ocmulgee visitor center

Ocmulgee Hiking Trails

There are several distinctive mounds that you can explore throughout the landscape. A designated walking trail has been created and if you are really adventurous you can experience the full 3.25-mile loop (there are up to 6 miles of different trails around Ocmulgee) that also takes in some of the forest and wetland environments.

american indian settlements

For those of you just interested in learning more about the American Indian settlers here, take a short 1/2 mile trail from the Visitor Center to the Great Temple Mound. This trail leads to three of Ocmulgee’s most popular landmarks –the Earth Lodge, the Trading Post site, and the Greater and Lesser Temple Mounds.

places to visit in macon

You also have the opportunity to cross over the iconic railway that leads to the unfortunate demise of Ocmulgee Mounds as settlements for local tribes. Here are is a list of the various trails you can experience here:

  • Dunlap Trail – 1/4 Mile
  • McDougal Trail – 1/2 Mile
  • Heritage Trail – 3/4 Mile
  • Opelofa Trail – 1 Mile
  • Bartram Trail – 3/4 Mile
  • Visitor Center to the Great Temple Mound – 1/2 Mile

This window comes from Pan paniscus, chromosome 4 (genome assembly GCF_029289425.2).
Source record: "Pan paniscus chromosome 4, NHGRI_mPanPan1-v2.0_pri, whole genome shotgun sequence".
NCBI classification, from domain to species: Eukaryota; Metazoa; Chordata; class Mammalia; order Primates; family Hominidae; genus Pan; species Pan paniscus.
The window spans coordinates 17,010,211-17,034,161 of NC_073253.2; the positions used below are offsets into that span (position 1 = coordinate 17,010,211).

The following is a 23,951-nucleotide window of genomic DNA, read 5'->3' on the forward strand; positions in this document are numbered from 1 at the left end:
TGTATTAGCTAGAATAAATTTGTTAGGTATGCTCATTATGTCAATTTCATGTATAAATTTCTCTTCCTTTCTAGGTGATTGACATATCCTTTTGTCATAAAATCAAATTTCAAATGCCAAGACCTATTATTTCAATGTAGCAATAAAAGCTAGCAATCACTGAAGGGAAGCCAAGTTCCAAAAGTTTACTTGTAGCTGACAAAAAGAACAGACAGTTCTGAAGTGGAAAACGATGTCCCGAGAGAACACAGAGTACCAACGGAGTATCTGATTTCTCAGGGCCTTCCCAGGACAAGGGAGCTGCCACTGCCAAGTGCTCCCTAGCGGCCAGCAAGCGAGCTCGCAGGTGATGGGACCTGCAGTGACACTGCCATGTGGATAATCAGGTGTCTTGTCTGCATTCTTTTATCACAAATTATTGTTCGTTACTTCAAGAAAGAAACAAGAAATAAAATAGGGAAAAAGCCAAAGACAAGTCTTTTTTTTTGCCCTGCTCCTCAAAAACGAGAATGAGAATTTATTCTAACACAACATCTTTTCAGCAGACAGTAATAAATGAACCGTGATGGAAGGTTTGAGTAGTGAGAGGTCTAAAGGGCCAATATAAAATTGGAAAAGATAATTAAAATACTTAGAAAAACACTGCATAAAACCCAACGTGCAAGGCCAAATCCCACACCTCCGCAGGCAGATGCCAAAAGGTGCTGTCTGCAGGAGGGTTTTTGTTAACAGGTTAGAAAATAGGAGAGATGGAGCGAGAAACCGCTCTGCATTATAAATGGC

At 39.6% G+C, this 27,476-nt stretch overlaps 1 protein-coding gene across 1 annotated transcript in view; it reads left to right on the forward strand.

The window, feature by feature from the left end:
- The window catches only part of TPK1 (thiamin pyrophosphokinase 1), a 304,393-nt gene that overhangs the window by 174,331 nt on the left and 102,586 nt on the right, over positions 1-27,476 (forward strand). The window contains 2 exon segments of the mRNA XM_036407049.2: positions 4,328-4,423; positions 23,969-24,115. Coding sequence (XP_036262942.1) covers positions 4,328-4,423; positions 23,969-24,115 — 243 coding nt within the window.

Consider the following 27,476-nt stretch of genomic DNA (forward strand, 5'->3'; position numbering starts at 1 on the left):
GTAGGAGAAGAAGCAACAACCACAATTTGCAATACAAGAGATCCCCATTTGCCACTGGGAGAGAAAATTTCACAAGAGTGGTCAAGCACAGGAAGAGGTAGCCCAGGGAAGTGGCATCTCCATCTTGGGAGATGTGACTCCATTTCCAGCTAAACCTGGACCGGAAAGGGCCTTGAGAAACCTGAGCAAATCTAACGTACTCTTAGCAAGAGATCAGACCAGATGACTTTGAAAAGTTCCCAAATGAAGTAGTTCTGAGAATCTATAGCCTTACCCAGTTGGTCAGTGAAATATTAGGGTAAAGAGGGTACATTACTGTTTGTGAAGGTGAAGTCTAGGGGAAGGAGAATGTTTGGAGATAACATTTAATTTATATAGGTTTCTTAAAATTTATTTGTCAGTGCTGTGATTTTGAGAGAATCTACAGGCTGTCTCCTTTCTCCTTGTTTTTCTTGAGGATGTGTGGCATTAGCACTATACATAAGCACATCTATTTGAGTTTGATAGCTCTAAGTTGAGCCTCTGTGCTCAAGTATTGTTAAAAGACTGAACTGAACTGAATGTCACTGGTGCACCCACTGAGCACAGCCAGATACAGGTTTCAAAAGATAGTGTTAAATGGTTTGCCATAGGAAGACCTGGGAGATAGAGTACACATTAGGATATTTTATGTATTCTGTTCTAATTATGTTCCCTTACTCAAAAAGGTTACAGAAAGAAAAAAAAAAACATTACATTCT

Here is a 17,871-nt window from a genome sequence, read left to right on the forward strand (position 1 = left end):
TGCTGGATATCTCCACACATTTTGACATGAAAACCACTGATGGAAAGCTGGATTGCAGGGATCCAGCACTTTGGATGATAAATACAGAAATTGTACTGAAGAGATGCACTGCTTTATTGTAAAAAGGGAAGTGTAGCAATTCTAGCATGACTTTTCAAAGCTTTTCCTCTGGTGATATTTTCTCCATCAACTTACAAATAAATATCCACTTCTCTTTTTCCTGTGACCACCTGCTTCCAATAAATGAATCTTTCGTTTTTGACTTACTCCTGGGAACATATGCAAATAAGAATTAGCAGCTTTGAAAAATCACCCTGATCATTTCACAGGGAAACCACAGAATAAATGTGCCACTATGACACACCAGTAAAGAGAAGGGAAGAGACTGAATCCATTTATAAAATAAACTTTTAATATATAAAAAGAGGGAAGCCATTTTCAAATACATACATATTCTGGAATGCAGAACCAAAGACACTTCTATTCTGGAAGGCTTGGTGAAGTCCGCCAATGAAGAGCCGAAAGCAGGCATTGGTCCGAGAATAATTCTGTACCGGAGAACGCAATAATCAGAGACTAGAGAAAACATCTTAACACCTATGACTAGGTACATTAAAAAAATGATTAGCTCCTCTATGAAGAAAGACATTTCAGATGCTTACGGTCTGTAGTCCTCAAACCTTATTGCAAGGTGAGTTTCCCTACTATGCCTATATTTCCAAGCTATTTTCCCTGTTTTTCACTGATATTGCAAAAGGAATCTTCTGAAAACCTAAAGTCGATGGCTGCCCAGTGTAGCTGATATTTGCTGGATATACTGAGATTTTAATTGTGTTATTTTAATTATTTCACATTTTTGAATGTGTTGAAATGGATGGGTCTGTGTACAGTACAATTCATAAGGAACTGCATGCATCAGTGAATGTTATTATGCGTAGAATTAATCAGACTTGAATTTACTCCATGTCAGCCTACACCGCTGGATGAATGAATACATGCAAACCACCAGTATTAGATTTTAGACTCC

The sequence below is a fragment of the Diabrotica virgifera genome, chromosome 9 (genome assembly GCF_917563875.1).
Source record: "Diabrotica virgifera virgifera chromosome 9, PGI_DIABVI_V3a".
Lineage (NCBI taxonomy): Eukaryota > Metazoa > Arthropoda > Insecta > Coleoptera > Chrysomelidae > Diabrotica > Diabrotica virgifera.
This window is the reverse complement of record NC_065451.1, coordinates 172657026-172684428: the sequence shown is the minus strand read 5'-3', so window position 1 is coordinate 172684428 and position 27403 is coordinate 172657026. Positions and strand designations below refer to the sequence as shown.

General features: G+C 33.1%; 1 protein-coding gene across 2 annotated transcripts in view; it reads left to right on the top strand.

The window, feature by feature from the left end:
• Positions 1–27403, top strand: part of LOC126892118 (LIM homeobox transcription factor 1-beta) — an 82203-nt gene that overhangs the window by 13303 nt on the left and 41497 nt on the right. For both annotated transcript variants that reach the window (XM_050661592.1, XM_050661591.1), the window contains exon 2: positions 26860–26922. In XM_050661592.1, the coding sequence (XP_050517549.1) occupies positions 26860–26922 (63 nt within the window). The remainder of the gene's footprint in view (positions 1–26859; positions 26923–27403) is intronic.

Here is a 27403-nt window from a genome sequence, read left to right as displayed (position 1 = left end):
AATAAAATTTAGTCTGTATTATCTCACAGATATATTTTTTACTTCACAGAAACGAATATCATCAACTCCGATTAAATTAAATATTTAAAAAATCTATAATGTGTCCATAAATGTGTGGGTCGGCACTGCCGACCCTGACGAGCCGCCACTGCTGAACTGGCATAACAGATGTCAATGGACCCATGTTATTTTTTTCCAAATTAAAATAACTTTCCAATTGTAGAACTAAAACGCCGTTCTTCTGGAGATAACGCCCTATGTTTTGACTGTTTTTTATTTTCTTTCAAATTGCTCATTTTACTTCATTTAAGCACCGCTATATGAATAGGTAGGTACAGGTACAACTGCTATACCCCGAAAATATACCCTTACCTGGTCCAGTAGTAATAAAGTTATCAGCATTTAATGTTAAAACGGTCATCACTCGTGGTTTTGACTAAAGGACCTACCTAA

• Southeast Mound Trail – 1/4 Mile
  • Hitchiti Village Site Trail – 1/2 Mile
  • River Trail – 1 Mile
  • Funeral Mound Trail – 1/4 Mile
  • Corn Field Mound Trail – 1/4 Mile

As you can see, there are plenty of ‘short’ hikes available so if you are planning on staying in the area and want a variety of things to do in Macon, be sure to check out a variety of these trails. A word of warning, if you plan on taking the River trail, be sure to watch out for alligators and other wildlife that are frequently spotted along this route!

ocmulgee national monument

Earth Lodge

The first mound we stumbled across with any significance was the wonderfully named ‘Earth Lodge’. As we approached this mound, we had no idea that as we went around the side we would have the opportunity to crawl (unless you are only 5ft tall, you will be crawling!) inside and explore.

earth lodge ocmulgee national monument

The central chamber can be accessed through the narrow tunnel before you can then stand upright and appreciate the interior.

earth lodge ocmulgee

A smoke hole is the only other form of access for light to enter the tunnel though today the air-conditioned museum display offered a moment of respite from the searing hot weather outside.